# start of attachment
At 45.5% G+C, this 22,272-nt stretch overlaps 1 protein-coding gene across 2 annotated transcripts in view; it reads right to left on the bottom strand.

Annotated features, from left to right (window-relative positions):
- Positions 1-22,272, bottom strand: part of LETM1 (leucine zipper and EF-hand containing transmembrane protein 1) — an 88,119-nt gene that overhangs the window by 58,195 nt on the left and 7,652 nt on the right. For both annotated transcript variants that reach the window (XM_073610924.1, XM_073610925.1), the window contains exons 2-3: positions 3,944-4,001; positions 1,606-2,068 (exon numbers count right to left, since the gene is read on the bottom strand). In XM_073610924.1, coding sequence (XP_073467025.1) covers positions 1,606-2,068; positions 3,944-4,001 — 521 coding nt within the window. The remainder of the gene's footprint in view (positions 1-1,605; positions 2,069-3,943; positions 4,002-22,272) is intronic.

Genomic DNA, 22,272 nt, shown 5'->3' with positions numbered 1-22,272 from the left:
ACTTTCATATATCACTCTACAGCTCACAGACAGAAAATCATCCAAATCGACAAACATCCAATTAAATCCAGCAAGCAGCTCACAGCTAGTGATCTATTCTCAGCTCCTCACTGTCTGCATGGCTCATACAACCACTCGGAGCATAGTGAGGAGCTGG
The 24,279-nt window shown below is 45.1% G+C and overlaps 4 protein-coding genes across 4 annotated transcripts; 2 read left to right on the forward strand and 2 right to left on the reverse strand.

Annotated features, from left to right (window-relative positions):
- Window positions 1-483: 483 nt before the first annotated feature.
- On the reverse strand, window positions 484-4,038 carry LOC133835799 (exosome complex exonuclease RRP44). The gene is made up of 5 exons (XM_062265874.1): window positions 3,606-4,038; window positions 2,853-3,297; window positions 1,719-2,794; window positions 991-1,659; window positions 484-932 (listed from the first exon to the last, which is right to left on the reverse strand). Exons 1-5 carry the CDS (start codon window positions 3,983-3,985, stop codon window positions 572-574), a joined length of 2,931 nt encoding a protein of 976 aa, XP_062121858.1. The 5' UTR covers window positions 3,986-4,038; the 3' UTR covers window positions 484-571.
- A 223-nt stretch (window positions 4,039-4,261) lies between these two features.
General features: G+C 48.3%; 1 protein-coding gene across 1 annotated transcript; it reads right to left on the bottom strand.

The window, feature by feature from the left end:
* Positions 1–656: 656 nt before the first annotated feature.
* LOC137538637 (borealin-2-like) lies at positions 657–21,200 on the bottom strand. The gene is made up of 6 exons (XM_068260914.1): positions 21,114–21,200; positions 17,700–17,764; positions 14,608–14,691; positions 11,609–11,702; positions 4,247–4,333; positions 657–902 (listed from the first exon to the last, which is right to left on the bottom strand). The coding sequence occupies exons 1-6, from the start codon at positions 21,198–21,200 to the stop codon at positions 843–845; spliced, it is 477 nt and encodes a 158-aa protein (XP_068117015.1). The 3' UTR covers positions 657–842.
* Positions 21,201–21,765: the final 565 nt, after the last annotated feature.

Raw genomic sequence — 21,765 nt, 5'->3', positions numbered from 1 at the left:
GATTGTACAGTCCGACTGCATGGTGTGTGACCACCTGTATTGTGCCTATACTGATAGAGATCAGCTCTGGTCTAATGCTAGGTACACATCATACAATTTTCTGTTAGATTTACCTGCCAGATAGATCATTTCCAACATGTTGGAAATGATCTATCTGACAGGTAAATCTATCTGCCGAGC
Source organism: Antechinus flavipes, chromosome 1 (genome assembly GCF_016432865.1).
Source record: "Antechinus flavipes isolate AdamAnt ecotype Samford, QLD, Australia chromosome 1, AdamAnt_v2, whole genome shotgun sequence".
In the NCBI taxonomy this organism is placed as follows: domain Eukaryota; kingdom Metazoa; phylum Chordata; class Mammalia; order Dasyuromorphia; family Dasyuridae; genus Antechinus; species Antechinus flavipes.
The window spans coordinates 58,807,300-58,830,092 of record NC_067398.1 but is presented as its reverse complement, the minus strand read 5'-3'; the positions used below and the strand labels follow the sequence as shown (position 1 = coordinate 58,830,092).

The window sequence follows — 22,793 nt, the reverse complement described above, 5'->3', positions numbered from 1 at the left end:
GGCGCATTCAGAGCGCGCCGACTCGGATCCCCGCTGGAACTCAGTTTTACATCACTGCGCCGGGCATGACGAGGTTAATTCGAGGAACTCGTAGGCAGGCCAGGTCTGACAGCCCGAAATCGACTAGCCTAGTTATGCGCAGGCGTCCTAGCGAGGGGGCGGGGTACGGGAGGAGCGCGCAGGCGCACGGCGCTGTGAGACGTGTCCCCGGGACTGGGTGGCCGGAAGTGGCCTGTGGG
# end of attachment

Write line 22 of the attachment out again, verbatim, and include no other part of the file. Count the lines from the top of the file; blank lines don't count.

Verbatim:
The window sequence follows — 22,793 nt, the reverse complement described above, 5'->3', positions numbered from 1 at the left end: